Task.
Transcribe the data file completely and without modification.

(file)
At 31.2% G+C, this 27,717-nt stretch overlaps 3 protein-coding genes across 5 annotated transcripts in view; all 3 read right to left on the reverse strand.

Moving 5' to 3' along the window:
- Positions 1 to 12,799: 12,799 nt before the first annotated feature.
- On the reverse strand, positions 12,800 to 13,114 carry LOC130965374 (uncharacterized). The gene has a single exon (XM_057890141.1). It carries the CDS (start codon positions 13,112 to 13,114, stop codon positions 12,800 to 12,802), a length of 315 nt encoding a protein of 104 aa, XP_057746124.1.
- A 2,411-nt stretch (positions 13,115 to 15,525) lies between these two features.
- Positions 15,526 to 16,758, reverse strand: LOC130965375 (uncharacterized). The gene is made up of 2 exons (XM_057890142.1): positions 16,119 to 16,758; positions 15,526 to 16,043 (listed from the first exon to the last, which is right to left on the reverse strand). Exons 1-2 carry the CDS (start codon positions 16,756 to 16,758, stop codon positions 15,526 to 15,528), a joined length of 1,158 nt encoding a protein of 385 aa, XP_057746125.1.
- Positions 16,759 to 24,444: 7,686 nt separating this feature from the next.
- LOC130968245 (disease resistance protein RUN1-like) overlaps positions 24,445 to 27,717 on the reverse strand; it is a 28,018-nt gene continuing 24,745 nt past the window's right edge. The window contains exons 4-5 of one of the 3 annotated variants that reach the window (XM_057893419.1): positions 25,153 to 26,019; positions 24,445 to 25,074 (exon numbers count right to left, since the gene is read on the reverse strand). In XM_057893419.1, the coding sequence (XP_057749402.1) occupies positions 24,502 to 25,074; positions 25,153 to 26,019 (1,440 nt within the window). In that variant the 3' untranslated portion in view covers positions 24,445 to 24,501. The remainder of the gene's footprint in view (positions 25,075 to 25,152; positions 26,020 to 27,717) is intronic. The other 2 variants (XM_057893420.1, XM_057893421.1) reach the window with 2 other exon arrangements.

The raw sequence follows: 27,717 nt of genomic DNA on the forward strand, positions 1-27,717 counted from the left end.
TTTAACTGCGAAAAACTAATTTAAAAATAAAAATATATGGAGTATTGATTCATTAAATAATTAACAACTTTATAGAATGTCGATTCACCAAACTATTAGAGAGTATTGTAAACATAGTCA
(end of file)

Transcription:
At 31.2% G+C, this 27,717-nt stretch overlaps 3 protein-coding genes across 5 annotated transcripts in view; all 3 read right to left on the reverse strand.

Moving 5' to 3' along the window:
- Positions 1 to 12,799: 12,799 nt before the first annotated feature.
- On the reverse strand, positions 12,800 to 13,114 carry LOC130965374 (uncharacterized). The gene has a single exon (XM_057890141.1). It carries the CDS (start codon positions 13,112 to 13,114, stop codon positions 12,800 to 12,802), a length of 315 nt encoding a protein of 104 aa, XP_057746124.1.
- A 2,411-nt stretch (positions 13,115 to 15,525) lies between these two features.
- Positions 15,526 to 16,758, reverse strand: LOC130965375 (uncharacterized). The gene is made up of 2 exons (XM_057890142.1): positions 16,119 to 16,758; positions 15,526 to 16,043 (listed from the first exon to the last, which is right to left on the reverse strand). Exons 1-2 carry the CDS (start codon positions 16,756 to 16,758, stop codon positions 15,526 to 15,528), a joined length of 1,158 nt encoding a protein of 385 aa, XP_057746125.1.
- Positions 16,759 to 24,444: 7,686 nt separating this feature from the next.
- LOC130968245 (disease resistance protein RUN1-like) overlaps positions 24,445 to 27,717 on the reverse strand; it is a 28,018-nt gene continuing 24,745 nt past the window's right edge. The window contains exons 4-5 of one of the 3 annotated variants that reach the window (XM_057893419.1): positions 25,153 to 26,019; positions 24,445 to 25,074 (exon numbers count right to left, since the gene is read on the reverse strand). In XM_057893419.1, the coding sequence (XP_057749402.1) occupies positions 24,502 to 25,074; positions 25,153 to 26,019 (1,440 nt within the window). In that variant the 3' untranslated portion in view covers positions 24,445 to 24,501. The remainder of the gene's footprint in view (positions 25,075 to 25,152; positions 26,020 to 27,717) is intronic. The other 2 variants (XM_057893420.1, XM_057893421.1) reach the window with 2 other exon arrangements.

The raw sequence follows: 27,717 nt of genomic DNA on the forward strand, positions 1-27,717 counted from the left end.
TTTAACTGCGAAAAACTAATTTAAAAATAAAAATATATGGAGTATTGATTCATTAAATAATTAACAACTTTATAGAATGTCGATTCACCAAACTATTAGAGAGTATTGTAAACATAGTCA